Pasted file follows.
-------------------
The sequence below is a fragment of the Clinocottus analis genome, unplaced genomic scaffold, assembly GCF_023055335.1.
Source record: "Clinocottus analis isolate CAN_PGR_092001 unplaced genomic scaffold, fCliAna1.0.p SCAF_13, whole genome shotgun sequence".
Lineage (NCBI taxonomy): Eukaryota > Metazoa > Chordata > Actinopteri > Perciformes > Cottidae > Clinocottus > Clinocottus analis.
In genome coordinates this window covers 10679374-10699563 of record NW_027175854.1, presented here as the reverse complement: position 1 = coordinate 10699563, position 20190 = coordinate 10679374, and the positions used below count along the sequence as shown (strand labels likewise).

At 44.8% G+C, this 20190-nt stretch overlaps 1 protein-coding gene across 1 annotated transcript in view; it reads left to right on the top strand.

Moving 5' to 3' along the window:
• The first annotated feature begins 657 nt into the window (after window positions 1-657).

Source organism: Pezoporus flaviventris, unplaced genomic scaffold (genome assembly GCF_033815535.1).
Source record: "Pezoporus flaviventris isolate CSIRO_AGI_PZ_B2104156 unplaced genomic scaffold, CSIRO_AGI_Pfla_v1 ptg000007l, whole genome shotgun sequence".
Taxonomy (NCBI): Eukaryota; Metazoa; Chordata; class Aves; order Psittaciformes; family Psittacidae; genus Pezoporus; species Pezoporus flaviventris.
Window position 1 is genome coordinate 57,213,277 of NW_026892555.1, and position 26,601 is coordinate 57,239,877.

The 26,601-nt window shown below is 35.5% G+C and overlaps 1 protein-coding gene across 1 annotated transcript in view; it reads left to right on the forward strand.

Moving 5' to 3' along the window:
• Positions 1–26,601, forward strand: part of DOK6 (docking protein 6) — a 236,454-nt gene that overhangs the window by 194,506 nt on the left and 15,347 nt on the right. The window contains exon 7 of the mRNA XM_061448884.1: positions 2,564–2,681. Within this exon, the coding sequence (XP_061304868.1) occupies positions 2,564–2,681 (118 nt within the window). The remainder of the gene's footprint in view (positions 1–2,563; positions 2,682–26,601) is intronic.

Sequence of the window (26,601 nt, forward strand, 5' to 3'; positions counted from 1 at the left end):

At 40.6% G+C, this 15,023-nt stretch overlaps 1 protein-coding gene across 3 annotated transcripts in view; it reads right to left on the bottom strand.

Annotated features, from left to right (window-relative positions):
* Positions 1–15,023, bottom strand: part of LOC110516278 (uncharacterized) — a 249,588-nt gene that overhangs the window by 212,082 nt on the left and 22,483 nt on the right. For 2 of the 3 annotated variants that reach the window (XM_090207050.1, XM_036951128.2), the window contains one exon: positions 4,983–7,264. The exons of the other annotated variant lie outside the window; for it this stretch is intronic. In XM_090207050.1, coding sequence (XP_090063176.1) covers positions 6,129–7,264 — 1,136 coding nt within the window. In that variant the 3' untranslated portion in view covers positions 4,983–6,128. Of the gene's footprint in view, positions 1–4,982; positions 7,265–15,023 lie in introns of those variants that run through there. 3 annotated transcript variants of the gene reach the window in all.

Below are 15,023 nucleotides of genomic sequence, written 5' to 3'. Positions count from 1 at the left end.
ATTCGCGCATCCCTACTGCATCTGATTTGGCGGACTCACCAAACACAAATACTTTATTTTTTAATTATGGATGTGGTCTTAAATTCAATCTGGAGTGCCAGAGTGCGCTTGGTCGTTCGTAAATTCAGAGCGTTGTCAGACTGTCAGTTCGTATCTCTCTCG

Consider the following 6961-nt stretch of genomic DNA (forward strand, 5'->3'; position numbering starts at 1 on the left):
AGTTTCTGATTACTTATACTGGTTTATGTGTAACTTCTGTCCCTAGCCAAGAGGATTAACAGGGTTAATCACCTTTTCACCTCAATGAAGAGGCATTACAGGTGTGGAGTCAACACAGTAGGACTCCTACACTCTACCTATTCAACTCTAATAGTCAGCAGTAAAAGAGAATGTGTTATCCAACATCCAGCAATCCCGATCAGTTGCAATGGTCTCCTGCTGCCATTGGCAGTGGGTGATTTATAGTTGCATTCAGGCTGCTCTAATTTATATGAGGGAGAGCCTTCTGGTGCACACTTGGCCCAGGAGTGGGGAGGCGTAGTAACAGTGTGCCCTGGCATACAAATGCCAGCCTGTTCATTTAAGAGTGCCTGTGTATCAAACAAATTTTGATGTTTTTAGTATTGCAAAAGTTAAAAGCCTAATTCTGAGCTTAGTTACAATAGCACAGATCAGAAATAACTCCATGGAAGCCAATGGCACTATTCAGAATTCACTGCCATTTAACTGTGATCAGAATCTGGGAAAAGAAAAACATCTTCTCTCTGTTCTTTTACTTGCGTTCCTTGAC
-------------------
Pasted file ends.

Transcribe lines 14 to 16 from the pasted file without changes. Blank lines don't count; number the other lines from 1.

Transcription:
• Positions 1–26,601, forward strand: part of DOK6 (docking protein 6) — a 236,454-nt gene that overhangs the window by 194,506 nt on the left and 15,347 nt on the right. The window contains exon 7 of the mRNA XM_061448884.1: positions 2,564–2,681. Within this exon, the coding sequence (XP_061304868.1) occupies positions 2,564–2,681 (118 nt within the window). The remainder of the gene's footprint in view (positions 1–2,563; positions 2,682–26,601) is intronic.

Sequence of the window (26,601 nt, forward strand, 5' to 3'; positions counted from 1 at the left end):

At 40.6% G+C, this 15,023-nt stretch overlaps 1 protein-coding gene across 3 annotated transcripts in view; it reads right to left on the bottom strand.